From artists that have already made a splash (Bleachers) to those hoping to land a record deal (Demi Louise), Friday of SXSW 2015 captured the struggle to make it in the modern music industry.
On Friday of South By Southwest Music, I seek out three artists at very different stages of their careers who are clearly engaging with the festival on different scales. Seeing these artists alongside one another brings to light part of what makes SXSW so unique: it’s a place where you can see an international superstar, a new act touring in support of a highly regarded first record, and an unsigned young singer hoping for a record deal, all in one night.
The French-Cuban twin sister duo Ibeyi has been at the very top of my SXSW wish list this year. When friends ask me who I’m hoping to see, Ibeyi is the first name that comes to mind every time. Their live show is astounding: at just 20 years old, they’re carving out a musical space that no artist I’ve heard of is currently occupying. To be fair, they come from a musical lineage: their father Anga Díaz was a percussionist in the Buena Vista Social Club, and their mother is French-Venezuelan singer Maya Dagino. The influences show in the way that sisters Lisa-Kaindé and Naomi build their songs around polyrhythmic percussion templates, using a box-shaped cajón and a Yoruba-originated Batá drum set, and forceful harmonies that recall the Swedish sister duo First Aid Kit.
Ibeyi draw on their Yoruba heritage as well, switching between English and their mother tongue. They infuse their songs with mythical motifs, as in a new song dedicated to “a goddess who dances on graves” but acts as a protective, rather than destructive, force. Despite their music’s deep saturation in ritual and syncretic cultural traditions, the Díaz twins draw on contemporary sonic trends as well, weaving harmonies together with a loop machine and paying homage to hip hop artists like Jay Electronica, whose song “Better With the Infinite” they cover during their SXSW set. Their performance feels like a dazzling explosion of creative energy, fantastic to behold and suggestive of a long career that lies ahead.
If Ibeyi fall among the class of rising stars at South By Southwest, riding high on recently released records, Australian singer-songwriter Demi Louise has clearly come to the festival with another mission: to gain exposure in the American market and, ultimately, to secure a record deal. I wander into the luxurious Stephen F. Austin Hotel and am pleased to find Demi Louise line checking in a mahogany-paneled bar, where I can order a dirty martini and relax into a leather armchair, a welcome relief during a week of teetering through packed, beer-soaked dive bars.
Like Ibeyi, Demi Louise is just 20 years old, but already displays a precocious command over her musical voice. Her songs authentically reflect her experiences with infatuation and heartbreak -- new tune “Enough” is about pining for a boy who eventually came out of the closet -- but also with family and mortality, as in “Ruins,” a hit on Australian iTunes charts, which is about her grandparents’ relationship after her grandfather succumbed to Alzheimer’s. Somewhat surprisingly, Louise is one of the only completely solo performers I’ve seen all week, and she accompanies her voice with percussive guitar playing that bolsters her overall volume. I’d be surprised if Louise doesn’t leave SXSW with at least some bites by record companies, if not the record deal she’s hoping for. She speaks honestly to the experience of young adulthood, and resembles currently popular stars like Colbie Caillat and Sara Bareilles.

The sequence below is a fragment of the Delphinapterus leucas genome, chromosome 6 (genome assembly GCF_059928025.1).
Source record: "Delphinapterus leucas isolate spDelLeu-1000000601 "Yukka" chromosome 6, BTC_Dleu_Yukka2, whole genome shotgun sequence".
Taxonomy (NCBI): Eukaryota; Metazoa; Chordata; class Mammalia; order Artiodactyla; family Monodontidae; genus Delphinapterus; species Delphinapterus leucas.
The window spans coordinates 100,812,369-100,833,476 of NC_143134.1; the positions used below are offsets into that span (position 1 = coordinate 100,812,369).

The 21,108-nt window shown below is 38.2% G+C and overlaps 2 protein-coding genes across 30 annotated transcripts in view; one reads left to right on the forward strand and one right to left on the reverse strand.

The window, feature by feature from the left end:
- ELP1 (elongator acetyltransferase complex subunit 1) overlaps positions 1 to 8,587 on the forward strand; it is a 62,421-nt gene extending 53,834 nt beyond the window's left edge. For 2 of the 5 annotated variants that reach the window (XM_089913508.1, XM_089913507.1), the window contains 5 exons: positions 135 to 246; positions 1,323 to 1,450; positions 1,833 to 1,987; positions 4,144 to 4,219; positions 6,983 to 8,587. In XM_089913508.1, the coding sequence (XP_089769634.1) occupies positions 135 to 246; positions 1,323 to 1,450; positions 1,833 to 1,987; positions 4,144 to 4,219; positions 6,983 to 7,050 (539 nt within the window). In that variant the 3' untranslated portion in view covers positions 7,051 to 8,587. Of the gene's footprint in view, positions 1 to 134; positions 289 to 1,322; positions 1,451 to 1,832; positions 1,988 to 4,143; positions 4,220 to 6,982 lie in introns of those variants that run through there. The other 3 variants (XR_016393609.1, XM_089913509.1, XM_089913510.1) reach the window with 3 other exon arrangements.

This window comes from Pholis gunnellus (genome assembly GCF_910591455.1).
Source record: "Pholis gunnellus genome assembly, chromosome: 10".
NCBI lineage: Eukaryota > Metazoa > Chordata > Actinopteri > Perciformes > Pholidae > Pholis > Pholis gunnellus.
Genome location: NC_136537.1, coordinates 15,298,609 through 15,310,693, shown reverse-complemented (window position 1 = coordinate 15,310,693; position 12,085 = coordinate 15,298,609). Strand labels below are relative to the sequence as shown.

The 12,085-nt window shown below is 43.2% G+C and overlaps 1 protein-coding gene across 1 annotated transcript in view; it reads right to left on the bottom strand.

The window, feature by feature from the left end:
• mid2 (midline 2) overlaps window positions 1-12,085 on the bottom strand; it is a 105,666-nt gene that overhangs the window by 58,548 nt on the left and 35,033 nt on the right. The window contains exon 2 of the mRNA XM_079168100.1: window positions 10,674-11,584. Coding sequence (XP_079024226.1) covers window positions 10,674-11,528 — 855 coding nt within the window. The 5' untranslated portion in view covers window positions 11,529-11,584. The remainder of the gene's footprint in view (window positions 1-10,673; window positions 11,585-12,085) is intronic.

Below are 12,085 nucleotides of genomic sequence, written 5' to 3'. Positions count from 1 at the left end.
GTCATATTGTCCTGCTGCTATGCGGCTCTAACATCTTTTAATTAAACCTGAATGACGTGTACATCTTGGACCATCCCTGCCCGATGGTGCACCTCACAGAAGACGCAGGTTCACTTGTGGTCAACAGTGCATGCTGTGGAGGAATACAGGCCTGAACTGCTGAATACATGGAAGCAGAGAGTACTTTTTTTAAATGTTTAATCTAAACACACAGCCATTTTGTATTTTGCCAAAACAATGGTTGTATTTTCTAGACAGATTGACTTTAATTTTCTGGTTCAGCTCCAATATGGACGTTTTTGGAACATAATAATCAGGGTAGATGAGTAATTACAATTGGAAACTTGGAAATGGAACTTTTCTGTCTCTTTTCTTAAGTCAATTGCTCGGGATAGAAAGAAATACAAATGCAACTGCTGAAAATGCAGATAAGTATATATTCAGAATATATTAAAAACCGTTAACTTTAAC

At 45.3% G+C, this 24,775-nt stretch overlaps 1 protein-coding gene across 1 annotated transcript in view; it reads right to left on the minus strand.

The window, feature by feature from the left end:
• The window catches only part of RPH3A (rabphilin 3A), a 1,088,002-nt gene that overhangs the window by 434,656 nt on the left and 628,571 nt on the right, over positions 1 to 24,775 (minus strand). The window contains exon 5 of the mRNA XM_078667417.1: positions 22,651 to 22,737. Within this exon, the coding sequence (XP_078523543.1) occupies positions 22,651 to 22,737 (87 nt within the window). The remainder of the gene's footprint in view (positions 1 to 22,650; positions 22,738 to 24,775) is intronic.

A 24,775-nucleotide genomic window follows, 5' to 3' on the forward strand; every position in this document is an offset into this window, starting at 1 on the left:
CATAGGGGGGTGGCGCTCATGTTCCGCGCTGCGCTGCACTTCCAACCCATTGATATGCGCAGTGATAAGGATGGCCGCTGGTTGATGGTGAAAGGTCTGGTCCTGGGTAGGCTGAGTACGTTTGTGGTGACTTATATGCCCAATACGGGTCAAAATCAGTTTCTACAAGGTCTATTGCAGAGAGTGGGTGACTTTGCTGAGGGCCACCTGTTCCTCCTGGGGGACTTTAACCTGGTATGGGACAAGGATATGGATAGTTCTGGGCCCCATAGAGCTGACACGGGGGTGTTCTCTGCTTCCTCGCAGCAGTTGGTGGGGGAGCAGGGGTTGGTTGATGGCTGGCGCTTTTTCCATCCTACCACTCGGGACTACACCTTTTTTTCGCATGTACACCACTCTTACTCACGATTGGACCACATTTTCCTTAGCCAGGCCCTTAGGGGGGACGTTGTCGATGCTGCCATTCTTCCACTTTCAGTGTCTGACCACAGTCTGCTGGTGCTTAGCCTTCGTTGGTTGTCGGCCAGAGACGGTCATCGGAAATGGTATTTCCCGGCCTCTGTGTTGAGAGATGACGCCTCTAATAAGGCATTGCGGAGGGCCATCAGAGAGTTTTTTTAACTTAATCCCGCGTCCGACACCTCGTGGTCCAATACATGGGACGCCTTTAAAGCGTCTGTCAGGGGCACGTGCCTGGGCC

Toward the end of the night, I’m curious to check out what the other end of the experiential spectrum looks like at SXSW, so I catch Bleachers playing a midnight set at Stubb’s outdoor arena in the pouring rain. Fronted by former fun. guitarist Jack Antonoff, Bleachers shamelessly rips off grandiose, melodramatic '80s acts like Meat Loaf and Foreigner (especially in “Wild Heart”); their songs sound like they were engineered to be played in massive stadiums. To be honest, I’m prepared to sort of hate Bleachers; at first contact, they sound like fun. minus Nate Ruess’s instinct for baroque songwriting or his insanely expansive vocal range. Antonoff isn’t a great singer; he pulls it off by navigating a fairly compressed vocal register.
Bleachers (photo by Daniel Silbert)
But the man clearly knows how to write a pop anthem, as his co-writing and producing work on Taylor Swift’s smash 1989 confirms, and he’s also mastered the art of convincing an audience that they’re witnessing the most awesome live music show they’ve ever seen (“Austin, we’re giving you everything tonight!” he kept screaming). I’m partially convinced; to be honest, it’s probably the lowest quality of musicianship I’ve seen all week, but it’s undeniably joy-inducing to see hundreds of young people wearing shitty rain ponchos, waving lame neon glow sticks, and having the time of their lives nonetheless. Given that Bleachers sell out large venues across the world, this show is clearly more a victory lap than a bid for exposure, but as such it’s a fairly glorious spectacle to behold and a fun (no pun intended, actually) way to end the night.